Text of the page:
The Silver Lifesaving Medal was established by Act of Congress (General Nature Number 71, Section 7), approved June 20, 1874.


The Silver Lifesaving Medal has been in effect from June 20, 1874 to the present.


The Silver Lifesaving Medal is awarded by the Commandant of the Coast Guard to any person who rescues, or endeavors to rescue, any other person from drowning, shipwreck, or other peril of water. To merit award of the Silver Lifesaving Medal, the rescue must involve such significant effort that it merits recognition, but not at the level recognized by the Gold Lifesaving Medal. The rescue or attempted rescue must either take place in waters within the United States or subject to its jurisdiction, or one of the parties must be a citizen of the United States or be from a vessel or aircraft owned or operated by citizens of the United States.

  • For members of the Coast Guard, the Silver Lifesaving Medal is worn after the Air Medal and before the Joint Service Commendation Medal.

  • For members of the Army, the Silver Lifesaving medal is worn after the Superior Unit Award and before the Good Conduct Medal.

  • For members of the Navy, the Silver Lifesaving Medal is worn after the Navy "E" ribbon and before the Prisoner of War Medal.

  • For members of the Air Force, the Silver Lifesaving Medal is worn after the Prisoner of War Medal and before the Combat Readiness Medal.

Additional awards of the Silver Lifesaving Medal are denoted by a decorative silver bar inscribed with the recipient's name.


The Silver Lifesaving Medal was designed by Hermann Faber and sculpted by Anthony C. Paquet.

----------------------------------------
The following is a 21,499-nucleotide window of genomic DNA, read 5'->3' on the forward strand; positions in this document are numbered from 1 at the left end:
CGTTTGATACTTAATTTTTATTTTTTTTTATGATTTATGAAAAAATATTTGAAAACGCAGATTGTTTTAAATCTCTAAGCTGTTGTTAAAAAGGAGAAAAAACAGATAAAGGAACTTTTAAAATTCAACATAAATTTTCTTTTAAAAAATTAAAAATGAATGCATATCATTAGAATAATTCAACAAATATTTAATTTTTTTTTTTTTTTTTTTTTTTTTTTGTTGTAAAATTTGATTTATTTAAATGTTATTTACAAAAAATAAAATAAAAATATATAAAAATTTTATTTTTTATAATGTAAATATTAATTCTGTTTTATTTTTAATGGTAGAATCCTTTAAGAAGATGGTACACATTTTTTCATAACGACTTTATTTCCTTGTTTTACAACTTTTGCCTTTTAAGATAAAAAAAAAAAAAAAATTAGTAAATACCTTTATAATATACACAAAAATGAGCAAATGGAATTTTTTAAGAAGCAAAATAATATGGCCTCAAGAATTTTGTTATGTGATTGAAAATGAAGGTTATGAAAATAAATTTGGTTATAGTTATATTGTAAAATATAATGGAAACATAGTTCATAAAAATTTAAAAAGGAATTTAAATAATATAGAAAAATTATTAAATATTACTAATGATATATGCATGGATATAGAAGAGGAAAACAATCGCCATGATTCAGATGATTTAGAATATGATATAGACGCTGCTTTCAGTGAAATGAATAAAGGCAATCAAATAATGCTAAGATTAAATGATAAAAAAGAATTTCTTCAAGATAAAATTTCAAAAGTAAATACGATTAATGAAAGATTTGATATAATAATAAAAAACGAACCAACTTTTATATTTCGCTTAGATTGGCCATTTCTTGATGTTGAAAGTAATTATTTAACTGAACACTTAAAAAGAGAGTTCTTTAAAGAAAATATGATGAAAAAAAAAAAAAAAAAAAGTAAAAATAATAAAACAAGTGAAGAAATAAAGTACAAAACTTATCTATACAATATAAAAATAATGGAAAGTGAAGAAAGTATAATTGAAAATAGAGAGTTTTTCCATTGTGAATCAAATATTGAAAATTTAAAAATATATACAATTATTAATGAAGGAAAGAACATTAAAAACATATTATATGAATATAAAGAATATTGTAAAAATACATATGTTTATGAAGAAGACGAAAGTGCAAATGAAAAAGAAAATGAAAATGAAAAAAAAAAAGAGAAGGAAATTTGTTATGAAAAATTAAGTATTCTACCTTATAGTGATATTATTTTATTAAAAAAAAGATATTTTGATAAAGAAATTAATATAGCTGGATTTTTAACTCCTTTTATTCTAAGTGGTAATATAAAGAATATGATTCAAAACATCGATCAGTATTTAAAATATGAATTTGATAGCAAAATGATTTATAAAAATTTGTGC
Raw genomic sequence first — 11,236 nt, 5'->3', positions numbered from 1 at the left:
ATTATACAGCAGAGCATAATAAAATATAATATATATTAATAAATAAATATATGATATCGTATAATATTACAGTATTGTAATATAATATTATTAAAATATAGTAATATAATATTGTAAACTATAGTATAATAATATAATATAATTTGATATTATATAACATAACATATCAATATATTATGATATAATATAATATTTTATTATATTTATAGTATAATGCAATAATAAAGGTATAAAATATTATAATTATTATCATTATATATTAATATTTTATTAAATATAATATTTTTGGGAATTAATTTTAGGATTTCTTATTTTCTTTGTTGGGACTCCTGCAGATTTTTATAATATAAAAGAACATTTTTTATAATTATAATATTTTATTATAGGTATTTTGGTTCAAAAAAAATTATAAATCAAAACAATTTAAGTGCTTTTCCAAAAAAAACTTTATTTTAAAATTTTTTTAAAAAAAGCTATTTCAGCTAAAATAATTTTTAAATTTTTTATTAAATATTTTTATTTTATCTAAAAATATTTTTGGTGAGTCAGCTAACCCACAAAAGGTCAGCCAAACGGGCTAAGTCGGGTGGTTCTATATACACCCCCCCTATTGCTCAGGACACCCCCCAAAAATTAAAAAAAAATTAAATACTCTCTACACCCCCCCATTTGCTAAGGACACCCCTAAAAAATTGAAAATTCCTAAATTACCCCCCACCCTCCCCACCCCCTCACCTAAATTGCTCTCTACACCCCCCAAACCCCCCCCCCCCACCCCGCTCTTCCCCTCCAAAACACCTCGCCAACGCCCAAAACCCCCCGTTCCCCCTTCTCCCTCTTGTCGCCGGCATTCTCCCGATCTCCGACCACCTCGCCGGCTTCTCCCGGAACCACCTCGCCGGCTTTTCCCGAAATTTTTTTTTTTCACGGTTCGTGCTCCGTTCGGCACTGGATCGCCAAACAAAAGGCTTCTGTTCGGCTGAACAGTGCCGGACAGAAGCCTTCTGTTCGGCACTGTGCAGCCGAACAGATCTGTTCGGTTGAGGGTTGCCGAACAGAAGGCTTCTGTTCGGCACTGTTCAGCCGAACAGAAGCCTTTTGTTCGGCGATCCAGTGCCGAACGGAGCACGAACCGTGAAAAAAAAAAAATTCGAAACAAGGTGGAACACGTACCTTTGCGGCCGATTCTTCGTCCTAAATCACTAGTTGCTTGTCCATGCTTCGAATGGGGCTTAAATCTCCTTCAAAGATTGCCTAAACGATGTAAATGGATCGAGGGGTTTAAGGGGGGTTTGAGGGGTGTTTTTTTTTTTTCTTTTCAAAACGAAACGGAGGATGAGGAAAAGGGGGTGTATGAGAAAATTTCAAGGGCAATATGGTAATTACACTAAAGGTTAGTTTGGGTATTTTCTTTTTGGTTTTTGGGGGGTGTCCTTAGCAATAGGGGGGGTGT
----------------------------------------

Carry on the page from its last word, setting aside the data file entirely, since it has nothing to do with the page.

The first recipients of the Silver Lifesaving received their medals on June 23, 1876, for heroism in rescuing two badly frozen men from the wreck of their boat on Watt's Lege (on the coast of Maine) on November 30, 1875. They were:
  • Otis N. Wheeler
  • John O. Philbrick


In the center of a silver medal one and seven-sixteenths inches in diameter, a man is struggling in a heavy sea; hovering above him is the figure of a woman offering him one end of a long scarf. The entire scene is contained within a raised border. In the upper third of this border, and following the contour of the medal, are the words, UNITED STATES OF AMERICA in raised letters; and in the bottom third, the words ACT OF CONGRESS AUGUST 4, 1949. The scene is a symbolic representation of a courageous rescue at sea, which represents the purpose of this medal.


The center of the medal is blank and is encircled by a laurel wreath tied at its base with a bow. The wreath is contained within a raised border which bears the inscription in raised letters, IN TESTAMENT OF HEROIC DEEDS IN SAVING LIFE FROM THE PERILS OF THE SEA. At the bottom of the medal, separating the beginning and ending of the inscription, is a stylized laurel wreath.


The ribbon has a broad center stripe of silver separated from blue edge stripes by narrow pinstripes of white.


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